One of our sympathisers - who posts as "Fred" on the ICC forum - sent us this article, exposing the British bourgeoisie’s cynical response to the “bee crisis”. But as Fred would certainly agree, the issue of “bee die off” is a global problem and not just a British one, and is yet another sign that capitalist production is incompatible with the health of the planet.
It isn't only proletarian workers under attack from a greedy bourgeoisie. Our friends and comrades, the hard working bees. are also under attack and in danger of extinction in the UK. This as a result of the bourgeoisie's love of insecticide as a means of upping food and flower production. It is thought - mainly on the continent of course, that great centre of crackpot and "foreign" ideas - that the spraying of gallons and litres of poisonous insecticides, meant to ensure the improved growth of food products for sale, could be hazardous to the bees. But what about the profits which accrue from the production and sale of these agricultural products? How would "no spraying" interfere with this? Never mind the bees! Not that the food and flowers are intended for those our rulers exploit. The working class wouldn't know what to do with flowers even it got some. But in the EU the idea has spread that the mass spraying of insecticides is dangerous. Does this mean that those of us with shares in the chemical producing industry are suddenly at risk?
Though reliant on the exploitation of workers including bees for their profit, the bourgeoisie also resent and "have it in" for those who produce their life of leisure; and seek to make all workers' lives as hard and as miserable as possible while retaining them in exploitable chains. This tendency may stem from guilt feelings hidden somewhere in the bourgeoisie's consciousness, whereby they angrily dislike that on which they depend. So our UK ruling class displays little in the way of affection for either the human working class, or our hard working bees, without whose effort we would soon be in material difficulties, particularly in regard to food.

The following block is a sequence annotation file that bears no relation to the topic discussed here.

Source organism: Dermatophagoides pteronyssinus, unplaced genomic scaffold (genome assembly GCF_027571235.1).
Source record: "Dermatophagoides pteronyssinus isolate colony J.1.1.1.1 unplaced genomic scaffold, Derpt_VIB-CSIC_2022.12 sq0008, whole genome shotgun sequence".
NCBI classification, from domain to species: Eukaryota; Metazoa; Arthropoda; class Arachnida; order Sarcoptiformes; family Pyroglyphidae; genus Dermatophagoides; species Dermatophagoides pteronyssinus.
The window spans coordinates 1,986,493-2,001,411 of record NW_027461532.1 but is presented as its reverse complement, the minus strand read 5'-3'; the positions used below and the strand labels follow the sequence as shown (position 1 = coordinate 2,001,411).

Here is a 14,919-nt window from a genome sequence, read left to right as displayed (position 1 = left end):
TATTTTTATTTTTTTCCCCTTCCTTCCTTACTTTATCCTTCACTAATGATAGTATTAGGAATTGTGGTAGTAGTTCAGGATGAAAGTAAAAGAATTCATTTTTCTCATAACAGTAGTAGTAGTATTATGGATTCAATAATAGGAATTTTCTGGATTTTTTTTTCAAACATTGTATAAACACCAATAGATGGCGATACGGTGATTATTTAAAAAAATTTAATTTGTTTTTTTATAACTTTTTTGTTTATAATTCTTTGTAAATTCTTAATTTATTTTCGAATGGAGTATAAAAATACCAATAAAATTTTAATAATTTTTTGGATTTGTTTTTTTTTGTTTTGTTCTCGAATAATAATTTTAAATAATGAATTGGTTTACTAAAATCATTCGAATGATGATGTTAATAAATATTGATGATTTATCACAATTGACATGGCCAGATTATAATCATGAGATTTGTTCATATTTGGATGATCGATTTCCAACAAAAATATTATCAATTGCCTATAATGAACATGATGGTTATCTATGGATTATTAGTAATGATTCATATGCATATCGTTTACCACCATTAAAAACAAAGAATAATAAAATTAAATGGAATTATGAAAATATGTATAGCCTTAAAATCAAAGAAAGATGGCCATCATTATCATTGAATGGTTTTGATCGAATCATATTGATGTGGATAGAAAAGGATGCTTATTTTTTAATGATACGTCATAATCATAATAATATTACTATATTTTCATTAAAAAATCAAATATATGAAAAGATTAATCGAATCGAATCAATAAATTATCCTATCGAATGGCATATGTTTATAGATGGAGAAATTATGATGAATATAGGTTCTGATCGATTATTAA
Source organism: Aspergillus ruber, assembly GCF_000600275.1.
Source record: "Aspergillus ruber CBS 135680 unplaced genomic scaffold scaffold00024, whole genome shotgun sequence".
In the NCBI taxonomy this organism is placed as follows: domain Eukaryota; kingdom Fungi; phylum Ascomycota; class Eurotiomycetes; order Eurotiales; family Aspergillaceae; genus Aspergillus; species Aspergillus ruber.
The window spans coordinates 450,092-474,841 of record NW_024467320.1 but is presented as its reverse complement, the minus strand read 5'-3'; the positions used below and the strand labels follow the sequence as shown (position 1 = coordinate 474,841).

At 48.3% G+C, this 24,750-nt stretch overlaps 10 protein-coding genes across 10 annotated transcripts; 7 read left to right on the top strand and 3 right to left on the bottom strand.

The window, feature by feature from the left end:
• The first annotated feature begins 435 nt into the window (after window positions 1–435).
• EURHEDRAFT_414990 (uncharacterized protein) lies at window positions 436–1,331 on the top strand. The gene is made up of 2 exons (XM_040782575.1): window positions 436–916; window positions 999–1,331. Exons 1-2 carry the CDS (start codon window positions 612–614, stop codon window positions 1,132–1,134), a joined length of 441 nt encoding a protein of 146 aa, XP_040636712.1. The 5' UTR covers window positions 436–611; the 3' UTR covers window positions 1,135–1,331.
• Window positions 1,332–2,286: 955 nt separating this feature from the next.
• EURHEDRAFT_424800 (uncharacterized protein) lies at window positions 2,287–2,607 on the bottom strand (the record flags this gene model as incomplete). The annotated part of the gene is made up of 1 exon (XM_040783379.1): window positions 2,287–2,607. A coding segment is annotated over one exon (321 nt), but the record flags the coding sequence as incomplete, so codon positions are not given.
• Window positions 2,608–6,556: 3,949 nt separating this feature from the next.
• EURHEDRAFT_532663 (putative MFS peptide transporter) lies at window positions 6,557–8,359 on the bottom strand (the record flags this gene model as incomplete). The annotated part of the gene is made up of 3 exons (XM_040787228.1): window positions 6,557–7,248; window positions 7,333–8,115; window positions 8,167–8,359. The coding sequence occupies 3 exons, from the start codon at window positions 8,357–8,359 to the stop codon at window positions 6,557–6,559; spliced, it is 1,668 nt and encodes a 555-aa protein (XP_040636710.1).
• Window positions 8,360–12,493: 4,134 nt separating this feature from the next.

Recently The Independent newspaper commented on the bee crisis as follows:
"'Victory for bees’ as European Union bans neonicotinoid pesticides blamed for destroying bee population ... 15 of the 27 member states voted for a two-year restriction on neonicotinoids despite opposition by countries including Britain"
So plucky little UK, always ready to tweak the EU's tale, stands alone, so to speak. It's just like 1940 again. Remember those hellish days? Well...probably not. But the right wing of the Tory Party certainly does, and a challenge to 'socialist' Europe, especially as it goes to the defence of worker bees, is just the ticket. Win this one, these Tories think, and we'll have fox hunting back in no time; for no one loves the countryside and its furry creatures more than the British ruling class.
So while Europe bans the sprays, Britain goes it alone. Spraying will continue. Elimination of pests that eat or destroy our rulers' profits before the goods even hit the market will not be tolerated, even if it threatens the existence of a few measly bees. And of course, good old bourgeois science hasn't actually proved that insecticides kill the bees, anymore than it's proved that global warming (a) is a reality and (b) is caused by capitalism anyway. If we all succumb to glacial entombment, or disappear under encroaching oceans, well isn't this the Deity's, or Mother Nature's fault; nothing to do with the bourgeoisie and their maniacal economic system, whereby they are privileged now to enjoy almost permanent wars of one kind or another, and impose the most appalling way of life on the majority of the planet's human population, and all the animals too, including bees.
By the way, thinking again of the bees, it is to be noticed that the inner cities of London and Paris are centers of flourishing bee life. The roof of the Chamber of Deputies in Paris is a veritable bee keeper’s paradise. The Parisian surroundings of parks and avenues, glowing bright with a flowering display, are absolute heaven for our bee friends, and they love it. The happy contented buzzing on the roof of the Parisian parliament, as the bees do their work, is in sharp contrast to the loud mouthed bellowing and cacophony of the elected deputies below, as bourgeois democracy plays out its useless role.
So the EU takes on an experimental period of "no spraying" and hopes to save its bees. The UK, however, is inclined to think of bees in the same way it thinks of all outsiders; immigrants legal or otherwise; and essentially anyone who missed the blessing of being born in the UK, and born white, and, if working class, born permanently submissive. It's hard to say where bees fit in. Are they sufficiently submissive? They're all very well as long as they stick to the job, don't cause trouble, and don't complain. That they are interfering in matters that don't concern them, like the profits that appear to accrue from a good spraying campaign in the countryside, is inconvenient. That they are now dying off is inconsiderate and tantamount to treasonable activity.